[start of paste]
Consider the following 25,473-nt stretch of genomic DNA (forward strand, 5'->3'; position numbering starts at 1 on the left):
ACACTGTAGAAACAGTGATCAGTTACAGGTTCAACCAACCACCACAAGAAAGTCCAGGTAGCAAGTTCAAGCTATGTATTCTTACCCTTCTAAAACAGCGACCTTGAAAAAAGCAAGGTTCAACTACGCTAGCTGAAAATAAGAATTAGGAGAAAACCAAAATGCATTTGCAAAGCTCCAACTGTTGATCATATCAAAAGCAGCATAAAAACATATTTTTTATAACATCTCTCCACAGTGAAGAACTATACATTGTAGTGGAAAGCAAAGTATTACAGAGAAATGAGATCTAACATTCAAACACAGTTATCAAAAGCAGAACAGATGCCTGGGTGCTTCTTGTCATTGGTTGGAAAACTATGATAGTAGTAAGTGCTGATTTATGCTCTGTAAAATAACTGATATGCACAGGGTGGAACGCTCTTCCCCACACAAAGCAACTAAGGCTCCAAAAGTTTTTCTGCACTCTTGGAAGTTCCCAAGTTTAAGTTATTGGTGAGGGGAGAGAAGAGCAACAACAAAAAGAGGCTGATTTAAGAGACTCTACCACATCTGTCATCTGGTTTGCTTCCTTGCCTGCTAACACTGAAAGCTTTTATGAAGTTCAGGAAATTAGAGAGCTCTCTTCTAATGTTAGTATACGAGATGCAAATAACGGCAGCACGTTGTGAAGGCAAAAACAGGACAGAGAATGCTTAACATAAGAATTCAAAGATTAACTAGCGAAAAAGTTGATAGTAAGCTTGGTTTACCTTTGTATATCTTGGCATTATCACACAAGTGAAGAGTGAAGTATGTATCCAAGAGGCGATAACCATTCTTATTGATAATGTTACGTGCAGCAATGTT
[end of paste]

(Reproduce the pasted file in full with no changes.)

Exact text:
Consider the following 25,473-nt stretch of genomic DNA (forward strand, 5'->3'; position numbering starts at 1 on the left):
ACACTGTAGAAACAGTGATCAGTTACAGGTTCAACCAACCACCACAAGAAAGTCCAGGTAGCAAGTTCAAGCTATGTATTCTTACCCTTCTAAAACAGCGACCTTGAAAAAAGCAAGGTTCAACTACGCTAGCTGAAAATAAGAATTAGGAGAAAACCAAAATGCATTTGCAAAGCTCCAACTGTTGATCATATCAAAAGCAGCATAAAAACATATTTTTTATAACATCTCTCCACAGTGAAGAACTATACATTGTAGTGGAAAGCAAAGTATTACAGAGAAATGAGATCTAACATTCAAACACAGTTATCAAAAGCAGAACAGATGCCTGGGTGCTTCTTGTCATTGGTTGGAAAACTATGATAGTAGTAAGTGCTGATTTATGCTCTGTAAAATAACTGATATGCACAGGGTGGAACGCTCTTCCCCACACAAAGCAACTAAGGCTCCAAAAGTTTTTCTGCACTCTTGGAAGTTCCCAAGTTTAAGTTATTGGTGAGGGGAGAGAAGAGCAACAACAAAAAGAGGCTGATTTAAGAGACTCTACCACATCTGTCATCTGGTTTGCTTCCTTGCCTGCTAACACTGAAAGCTTTTATGAAGTTCAGGAAATTAGAGAGCTCTCTTCTAATGTTAGTATACGAGATGCAAATAACGGCAGCACGTTGTGAAGGCAAAAACAGGACAGAGAATGCTTAACATAAGAATTCAAAGATTAACTAGCGAAAAAGTTGATAGTAAGCTTGGTTTACCTTTGTATATCTTGGCATTATCACACAAGTGAAGAGTGAAGTATGTATCCAAGAGGCGATAACCATTCTTATTGATAATGTTACGTGCAGCAATGTT